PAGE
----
Take Thierry Mugler Angel and dilute it with sheer, lemony jasmine till all you have left are the pastel colored outlines of the original gourmand patchouli. Shake it up, label Yves Saint Laurent, and you have Manifesto! I complained that Lancôme La Vie Est Belle is unexciting, but next to Manifesto it’s downright avant-garde.
My qualm with Manifesto is not that it’s a bad perfume, but that it doesn’t have much character. Smell it once, smell it ten times, I guarantee that you won’t remember it. Of course, not every single fragrance needs to make a statement–mild, unobtrusive blends do have their place, but Manifesto could be inside any bottle: the latest celebrity launch, Escada, Calvin Klein, Coty, Avon or even Bath and Body Works. It’s not entirely clear what makes this perfume Yves Saint Laurent. It doesn’t have the bravura of Opium nor the voluptuous beauty of Paris. It lacks the sensuality of Cinéma or the moodiness of Nu. It smells trendy, like a scent you’ve noticed many times before at the mall or inside a crowded subway car–a cotton candy laced patchouli, with a soft blur of flowers.
Like most big launches, I think that this must have started with a great idea before it was market tested to death. The top notes are sweet and citrusy, but the elegant way in which the tart berries play up against bergamot is very pretty. Perfumer Loc Dong, who worked on Manifesto with Anne Flipo, is known for his masterful fruity accords, and here you get a glimpse of his deft hand.
The floral notes are also pretty, with the green rose harmoniously woven into the soft jasmine. This lasts but for a brief moment before Manifesto hits the caramelized sugar layer. The delicate floral accords vanish, and the drydown lingers as a nutty-woody cloud of mild patchouli, toasted almonds and vanilla. Manifesto has modest tenacity when compared to most gourmand patchouli fragrances, and a couple of hours later it becomes even softer and mellower.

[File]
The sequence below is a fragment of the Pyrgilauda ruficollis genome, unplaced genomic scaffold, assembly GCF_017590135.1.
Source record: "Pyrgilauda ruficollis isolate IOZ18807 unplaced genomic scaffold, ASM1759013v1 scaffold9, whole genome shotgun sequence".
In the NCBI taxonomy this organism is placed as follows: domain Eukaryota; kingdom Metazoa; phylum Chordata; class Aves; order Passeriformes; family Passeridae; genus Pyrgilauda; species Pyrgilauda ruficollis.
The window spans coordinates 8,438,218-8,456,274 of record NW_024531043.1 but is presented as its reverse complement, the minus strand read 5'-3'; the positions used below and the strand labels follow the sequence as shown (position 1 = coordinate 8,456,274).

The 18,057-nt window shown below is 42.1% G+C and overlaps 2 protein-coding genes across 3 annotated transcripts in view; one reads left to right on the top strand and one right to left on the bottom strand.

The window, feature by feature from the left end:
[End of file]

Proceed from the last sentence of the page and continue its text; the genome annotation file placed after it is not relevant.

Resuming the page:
Manifesto is not without its merits–it’s an understated perfume that won’t make your co-workers file demands for a “fragrance-free” environment. You, however, can do better. If you like gourmand patchouli, Chanel Coco Noir is a more elegant and refined option, and Guerlain Shalimar Parfum Initial is a playful, chic variation. Or go for Prada Eau de Parfum, which smells like chocolate and mossy roots. If you feel like a sheer fruity patchouli that could easily transition from day to evening, try Chanel Coco Mademoiselle body oil.
Yves Saint Laurent Manifesto includes notes of green leaves, bergamot, black currant, jasmine, lily of the valley, cedar, sandalwood, vanilla, and tonka bean. Available from major department stores.
Sample: my own acquisition